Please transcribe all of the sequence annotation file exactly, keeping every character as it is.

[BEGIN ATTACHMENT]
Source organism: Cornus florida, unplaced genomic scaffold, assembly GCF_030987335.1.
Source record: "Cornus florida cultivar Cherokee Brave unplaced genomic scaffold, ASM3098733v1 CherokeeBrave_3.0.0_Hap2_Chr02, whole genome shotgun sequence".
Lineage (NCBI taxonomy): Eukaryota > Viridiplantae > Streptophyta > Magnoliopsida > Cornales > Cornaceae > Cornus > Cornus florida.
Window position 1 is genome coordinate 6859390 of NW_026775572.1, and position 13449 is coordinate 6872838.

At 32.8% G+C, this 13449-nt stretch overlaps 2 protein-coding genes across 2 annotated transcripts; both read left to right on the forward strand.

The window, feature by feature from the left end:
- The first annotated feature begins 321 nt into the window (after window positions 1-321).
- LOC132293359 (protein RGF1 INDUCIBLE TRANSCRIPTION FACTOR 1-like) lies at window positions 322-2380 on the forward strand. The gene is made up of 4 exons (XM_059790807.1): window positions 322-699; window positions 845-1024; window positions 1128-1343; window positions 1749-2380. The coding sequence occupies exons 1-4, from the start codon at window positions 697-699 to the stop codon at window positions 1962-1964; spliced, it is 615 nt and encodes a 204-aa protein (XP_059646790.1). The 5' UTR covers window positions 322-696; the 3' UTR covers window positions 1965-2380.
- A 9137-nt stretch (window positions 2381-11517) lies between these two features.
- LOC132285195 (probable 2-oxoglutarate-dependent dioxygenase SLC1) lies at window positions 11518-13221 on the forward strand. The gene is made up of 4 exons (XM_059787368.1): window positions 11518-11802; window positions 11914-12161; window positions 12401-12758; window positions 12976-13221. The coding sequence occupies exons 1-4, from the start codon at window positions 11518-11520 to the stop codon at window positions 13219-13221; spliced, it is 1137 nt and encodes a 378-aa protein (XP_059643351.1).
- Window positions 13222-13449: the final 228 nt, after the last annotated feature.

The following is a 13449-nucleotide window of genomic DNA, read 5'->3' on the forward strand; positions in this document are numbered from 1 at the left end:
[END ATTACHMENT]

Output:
Source organism: Cornus florida, unplaced genomic scaffold, assembly GCF_030987335.1.
Source record: "Cornus florida cultivar Cherokee Brave unplaced genomic scaffold, ASM3098733v1 CherokeeBrave_3.0.0_Hap2_Chr02, whole genome shotgun sequence".
Lineage (NCBI taxonomy): Eukaryota > Viridiplantae > Streptophyta > Magnoliopsida > Cornales > Cornaceae > Cornus > Cornus florida.
Window position 1 is genome coordinate 6859390 of NW_026775572.1, and position 13449 is coordinate 6872838.

At 32.8% G+C, this 13449-nt stretch overlaps 2 protein-coding genes across 2 annotated transcripts; both read left to right on the forward strand.

The window, feature by feature from the left end:
- The first annotated feature begins 321 nt into the window (after window positions 1-321).
- LOC132293359 (protein RGF1 INDUCIBLE TRANSCRIPTION FACTOR 1-like) lies at window positions 322-2380 on the forward strand. The gene is made up of 4 exons (XM_059790807.1): window positions 322-699; window positions 845-1024; window positions 1128-1343; window positions 1749-2380. The coding sequence occupies exons 1-4, from the start codon at window positions 697-699 to the stop codon at window positions 1962-1964; spliced, it is 615 nt and encodes a 204-aa protein (XP_059646790.1). The 5' UTR covers window positions 322-696; the 3' UTR covers window positions 1965-2380.
- A 9137-nt stretch (window positions 2381-11517) lies between these two features.
- LOC132285195 (probable 2-oxoglutarate-dependent dioxygenase SLC1) lies at window positions 11518-13221 on the forward strand. The gene is made up of 4 exons (XM_059787368.1): window positions 11518-11802; window positions 11914-12161; window positions 12401-12758; window positions 12976-13221. The coding sequence occupies exons 1-4, from the start codon at window positions 11518-11520 to the stop codon at window positions 13219-13221; spliced, it is 1137 nt and encodes a 378-aa protein (XP_059643351.1).
- Window positions 13222-13449: the final 228 nt, after the last annotated feature.

The following is a 13449-nucleotide window of genomic DNA, read 5'->3' on the forward strand; positions in this document are numbered from 1 at the left end: